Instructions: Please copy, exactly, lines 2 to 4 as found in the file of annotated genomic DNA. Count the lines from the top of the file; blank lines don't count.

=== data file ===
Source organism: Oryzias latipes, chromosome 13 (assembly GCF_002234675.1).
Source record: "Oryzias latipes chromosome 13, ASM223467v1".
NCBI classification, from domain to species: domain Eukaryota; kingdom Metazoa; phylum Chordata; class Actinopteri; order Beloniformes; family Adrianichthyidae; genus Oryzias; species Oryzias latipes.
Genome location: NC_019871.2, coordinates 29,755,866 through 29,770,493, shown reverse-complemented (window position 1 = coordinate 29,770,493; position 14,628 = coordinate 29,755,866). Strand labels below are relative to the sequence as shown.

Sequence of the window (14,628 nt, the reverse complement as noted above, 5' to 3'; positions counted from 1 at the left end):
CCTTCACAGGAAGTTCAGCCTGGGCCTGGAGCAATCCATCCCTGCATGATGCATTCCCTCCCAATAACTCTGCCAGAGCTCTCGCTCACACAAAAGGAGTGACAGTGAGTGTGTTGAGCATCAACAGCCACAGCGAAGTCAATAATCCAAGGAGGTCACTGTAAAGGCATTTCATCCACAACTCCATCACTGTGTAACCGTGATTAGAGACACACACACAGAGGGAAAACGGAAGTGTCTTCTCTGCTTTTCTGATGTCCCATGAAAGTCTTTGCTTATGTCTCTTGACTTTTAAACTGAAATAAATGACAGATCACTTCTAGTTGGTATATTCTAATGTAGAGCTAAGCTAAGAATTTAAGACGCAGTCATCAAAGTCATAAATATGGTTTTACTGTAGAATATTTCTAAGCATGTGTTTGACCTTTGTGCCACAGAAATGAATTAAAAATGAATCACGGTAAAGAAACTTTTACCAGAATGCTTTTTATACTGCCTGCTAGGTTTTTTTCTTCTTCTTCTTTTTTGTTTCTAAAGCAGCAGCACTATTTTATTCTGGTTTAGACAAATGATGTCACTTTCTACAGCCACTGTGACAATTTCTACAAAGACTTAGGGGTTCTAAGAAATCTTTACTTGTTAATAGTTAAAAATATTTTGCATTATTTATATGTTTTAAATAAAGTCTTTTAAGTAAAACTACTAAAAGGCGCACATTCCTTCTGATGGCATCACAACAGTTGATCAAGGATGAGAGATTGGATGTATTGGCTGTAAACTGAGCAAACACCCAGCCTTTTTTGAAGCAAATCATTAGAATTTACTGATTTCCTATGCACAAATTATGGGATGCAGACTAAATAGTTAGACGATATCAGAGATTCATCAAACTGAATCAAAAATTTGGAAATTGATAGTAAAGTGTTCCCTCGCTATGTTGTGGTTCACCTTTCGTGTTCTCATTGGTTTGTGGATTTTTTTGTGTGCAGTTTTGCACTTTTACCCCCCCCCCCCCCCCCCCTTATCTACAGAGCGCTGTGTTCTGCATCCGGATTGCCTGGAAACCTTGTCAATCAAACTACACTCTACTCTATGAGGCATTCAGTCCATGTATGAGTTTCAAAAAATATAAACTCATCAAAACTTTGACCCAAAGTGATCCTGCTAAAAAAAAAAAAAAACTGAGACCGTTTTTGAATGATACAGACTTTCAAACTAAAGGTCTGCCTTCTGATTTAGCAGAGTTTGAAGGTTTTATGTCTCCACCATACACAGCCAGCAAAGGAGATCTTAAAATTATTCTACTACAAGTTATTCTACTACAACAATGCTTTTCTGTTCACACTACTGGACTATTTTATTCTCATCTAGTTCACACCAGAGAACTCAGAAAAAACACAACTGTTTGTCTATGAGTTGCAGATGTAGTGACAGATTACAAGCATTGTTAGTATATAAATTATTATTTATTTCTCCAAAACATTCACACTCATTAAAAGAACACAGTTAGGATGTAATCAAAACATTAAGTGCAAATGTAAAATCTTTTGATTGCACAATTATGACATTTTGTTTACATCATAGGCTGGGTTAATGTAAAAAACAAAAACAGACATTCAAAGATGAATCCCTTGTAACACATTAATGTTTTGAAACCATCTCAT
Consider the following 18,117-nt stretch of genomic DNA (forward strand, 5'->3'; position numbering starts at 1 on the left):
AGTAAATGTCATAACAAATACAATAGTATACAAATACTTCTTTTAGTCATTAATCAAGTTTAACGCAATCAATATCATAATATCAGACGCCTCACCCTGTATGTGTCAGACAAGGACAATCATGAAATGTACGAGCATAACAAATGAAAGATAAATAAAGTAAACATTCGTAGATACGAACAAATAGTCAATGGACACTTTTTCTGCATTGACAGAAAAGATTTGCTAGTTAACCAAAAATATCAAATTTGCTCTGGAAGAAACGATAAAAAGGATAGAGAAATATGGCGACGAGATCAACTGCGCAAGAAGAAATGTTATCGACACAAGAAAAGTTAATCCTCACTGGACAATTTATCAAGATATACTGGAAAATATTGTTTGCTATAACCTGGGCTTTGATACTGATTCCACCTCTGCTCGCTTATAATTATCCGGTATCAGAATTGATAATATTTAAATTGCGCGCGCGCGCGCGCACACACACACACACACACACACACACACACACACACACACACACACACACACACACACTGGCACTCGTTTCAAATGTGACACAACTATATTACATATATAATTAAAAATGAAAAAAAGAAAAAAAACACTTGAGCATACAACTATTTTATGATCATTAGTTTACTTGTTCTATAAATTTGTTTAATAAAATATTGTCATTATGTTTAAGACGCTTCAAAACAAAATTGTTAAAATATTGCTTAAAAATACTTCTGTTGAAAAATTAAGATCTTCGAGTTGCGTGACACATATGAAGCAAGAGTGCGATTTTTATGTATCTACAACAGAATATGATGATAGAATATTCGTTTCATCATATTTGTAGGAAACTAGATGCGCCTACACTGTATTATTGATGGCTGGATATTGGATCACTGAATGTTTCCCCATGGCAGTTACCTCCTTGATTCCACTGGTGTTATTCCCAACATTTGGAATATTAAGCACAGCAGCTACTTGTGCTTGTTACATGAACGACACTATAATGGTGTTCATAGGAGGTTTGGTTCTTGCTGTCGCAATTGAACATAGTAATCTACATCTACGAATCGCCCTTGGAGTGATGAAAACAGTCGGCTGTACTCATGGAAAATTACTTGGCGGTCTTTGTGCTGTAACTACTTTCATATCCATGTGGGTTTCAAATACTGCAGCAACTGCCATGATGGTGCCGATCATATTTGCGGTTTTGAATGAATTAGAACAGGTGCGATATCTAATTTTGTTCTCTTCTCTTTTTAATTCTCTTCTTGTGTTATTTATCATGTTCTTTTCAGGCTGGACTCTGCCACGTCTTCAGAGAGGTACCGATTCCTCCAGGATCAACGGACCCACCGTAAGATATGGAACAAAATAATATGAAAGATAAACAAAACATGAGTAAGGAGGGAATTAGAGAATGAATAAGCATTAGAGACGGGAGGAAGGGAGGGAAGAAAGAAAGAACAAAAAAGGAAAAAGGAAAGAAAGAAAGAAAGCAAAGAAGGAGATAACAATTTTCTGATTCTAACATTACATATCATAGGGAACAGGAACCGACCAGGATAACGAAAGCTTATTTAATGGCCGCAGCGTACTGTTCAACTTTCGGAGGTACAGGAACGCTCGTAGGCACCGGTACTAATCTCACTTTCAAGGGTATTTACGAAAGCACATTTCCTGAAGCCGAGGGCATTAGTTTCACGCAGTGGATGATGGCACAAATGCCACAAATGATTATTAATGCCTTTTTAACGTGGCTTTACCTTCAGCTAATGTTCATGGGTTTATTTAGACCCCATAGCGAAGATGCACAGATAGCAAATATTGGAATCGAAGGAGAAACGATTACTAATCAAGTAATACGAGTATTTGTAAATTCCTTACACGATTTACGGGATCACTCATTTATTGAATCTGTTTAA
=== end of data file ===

Source record: "Oryzias latipes chromosome 13, ASM223467v1".
NCBI classification, from domain to species: domain Eukaryota; kingdom Metazoa; phylum Chordata; class Actinopteri; order Beloniformes; family Adrianichthyidae; genus Oryzias; species Oryzias latipes.
Genome location: NC_019871.2, coordinates 29,755,866 through 29,770,493, shown reverse-complemented (window position 1 = coordinate 29,770,493; position 14,628 = coordinate 29,755,866). Strand labels below are relative to the sequence as shown.